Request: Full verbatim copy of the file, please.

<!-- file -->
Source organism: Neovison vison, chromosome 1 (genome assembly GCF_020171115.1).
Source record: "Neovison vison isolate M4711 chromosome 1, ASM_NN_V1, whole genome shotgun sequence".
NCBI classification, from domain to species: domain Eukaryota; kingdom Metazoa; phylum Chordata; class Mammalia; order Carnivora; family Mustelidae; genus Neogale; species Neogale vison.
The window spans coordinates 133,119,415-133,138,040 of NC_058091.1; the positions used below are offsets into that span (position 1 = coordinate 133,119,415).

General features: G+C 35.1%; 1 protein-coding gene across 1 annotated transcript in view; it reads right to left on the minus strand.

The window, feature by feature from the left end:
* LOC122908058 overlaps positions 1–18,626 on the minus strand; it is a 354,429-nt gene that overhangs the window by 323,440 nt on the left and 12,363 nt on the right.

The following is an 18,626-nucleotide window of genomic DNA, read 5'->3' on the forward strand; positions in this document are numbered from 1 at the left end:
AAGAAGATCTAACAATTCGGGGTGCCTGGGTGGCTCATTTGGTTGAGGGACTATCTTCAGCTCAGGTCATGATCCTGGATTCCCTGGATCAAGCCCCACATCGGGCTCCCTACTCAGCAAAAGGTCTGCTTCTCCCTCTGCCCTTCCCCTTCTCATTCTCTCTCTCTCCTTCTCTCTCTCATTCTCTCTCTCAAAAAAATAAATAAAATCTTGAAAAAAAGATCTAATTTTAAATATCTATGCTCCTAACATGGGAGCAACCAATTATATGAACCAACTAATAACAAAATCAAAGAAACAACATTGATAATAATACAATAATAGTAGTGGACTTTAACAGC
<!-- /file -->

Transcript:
Source organism: Neovison vison, chromosome 1 (genome assembly GCF_020171115.1).
Source record: "Neovison vison isolate M4711 chromosome 1, ASM_NN_V1, whole genome shotgun sequence".
NCBI classification, from domain to species: domain Eukaryota; kingdom Metazoa; phylum Chordata; class Mammalia; order Carnivora; family Mustelidae; genus Neogale; species Neogale vison.
The window spans coordinates 133,119,415-133,138,040 of NC_058091.1; the positions used below are offsets into that span (position 1 = coordinate 133,119,415).

General features: G+C 35.1%; 1 protein-coding gene across 1 annotated transcript in view; it reads right to left on the minus strand.

The window, feature by feature from the left end:
* LOC122908058 overlaps positions 1–18,626 on the minus strand; it is a 354,429-nt gene that overhangs the window by 323,440 nt on the left and 12,363 nt on the right.

The following is an 18,626-nucleotide window of genomic DNA, read 5'->3' on the forward strand; positions in this document are numbered from 1 at the left end:
AAGAAGATCTAACAATTCGGGGTGCCTGGGTGGCTCATTTGGTTGAGGGACTATCTTCAGCTCAGGTCATGATCCTGGATTCCCTGGATCAAGCCCCACATCGGGCTCCCTACTCAGCAAAAGGTCTGCTTCTCCCTCTGCCCTTCCCCTTCTCATTCTCTCTCTCTCCTTCTCTCTCTCATTCTCTCTCTCAAAAAAATAAATAAAATCTTGAAAAAAAGATCTAATTTTAAATATCTATGCTCCTAACATGGGAGCAACCAATTATATGAACCAACTAATAACAAAATCAAAGAAACAACATTGATAATAATACAATAATAGTAGTGGACTTTAACAGC